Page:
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Animal Navigators

Did you know...


Dolphins and whales are called CETACEANS (pronounced si-tay-shuns). Cetaceans are marine mammals with a torpedo-shaped, virtually hairless, body. They have special ways of navigating through water.

Dolphins have a well-developed biosonar system.

Knowing this is important if you want to understand how bottlenose dolphins find their way around in the water. What is biosonar? Bio is a rootword that means life. Sonar means sound.

Sonar allows dolphins to navigate well under water - even in the dark! The sounds they make are called"clicks" which have a high-pitched frequency. This sound comes from their nasal sac system - their nose. The sound they make travels as waves. These sound waves travel through water, bounce off objects or 'targets' in front of the dolphins, and bounce back to the dolphins as an echo. This technique of using sonar is called echolocation (pronounced eh-co-lo-cay-shun). Dolphins get a sense of what their surroundings look like based on how quickly the echo returns to them and from which direction the echo returns. Their sonar system helps them detect other fish, how deep the water is, or whether there's a coral reef in front of them.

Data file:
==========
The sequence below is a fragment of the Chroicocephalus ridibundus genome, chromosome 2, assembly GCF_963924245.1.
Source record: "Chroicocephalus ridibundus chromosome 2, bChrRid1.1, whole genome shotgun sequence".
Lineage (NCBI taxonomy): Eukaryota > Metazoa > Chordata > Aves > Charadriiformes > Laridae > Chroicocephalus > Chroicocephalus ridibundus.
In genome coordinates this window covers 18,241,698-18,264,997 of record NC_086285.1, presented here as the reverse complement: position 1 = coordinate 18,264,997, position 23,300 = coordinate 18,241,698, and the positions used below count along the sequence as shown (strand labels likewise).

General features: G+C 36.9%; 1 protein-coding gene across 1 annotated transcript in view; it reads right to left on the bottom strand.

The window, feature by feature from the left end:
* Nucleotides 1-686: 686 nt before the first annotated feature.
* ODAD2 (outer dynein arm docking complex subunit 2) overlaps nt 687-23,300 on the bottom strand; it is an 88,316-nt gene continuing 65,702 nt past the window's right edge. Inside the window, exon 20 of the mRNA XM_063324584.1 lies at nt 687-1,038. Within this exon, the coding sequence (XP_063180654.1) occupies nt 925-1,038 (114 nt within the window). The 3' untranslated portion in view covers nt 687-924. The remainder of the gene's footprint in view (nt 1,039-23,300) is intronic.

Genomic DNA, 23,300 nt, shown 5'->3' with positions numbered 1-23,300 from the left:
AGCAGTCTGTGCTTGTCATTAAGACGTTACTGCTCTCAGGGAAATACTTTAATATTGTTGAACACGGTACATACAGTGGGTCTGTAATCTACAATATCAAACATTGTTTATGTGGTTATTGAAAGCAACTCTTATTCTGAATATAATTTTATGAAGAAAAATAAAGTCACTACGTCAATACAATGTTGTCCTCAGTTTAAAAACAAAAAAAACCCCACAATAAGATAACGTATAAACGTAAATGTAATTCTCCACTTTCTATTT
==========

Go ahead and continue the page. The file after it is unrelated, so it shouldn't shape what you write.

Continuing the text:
When they are feeding, the dolphins' clicking sounds bounce off prey, too. Because of the echo, the dolphins know exactly how far away the fish are, where they are, and in what direction they are heading. The fish, however, don't know that they are going to be prey for the dolphins. They don't know the dolphins are sending sonar to locate them.

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This document was last modified on Tuesday, September 30, 2008 at 11:51:12.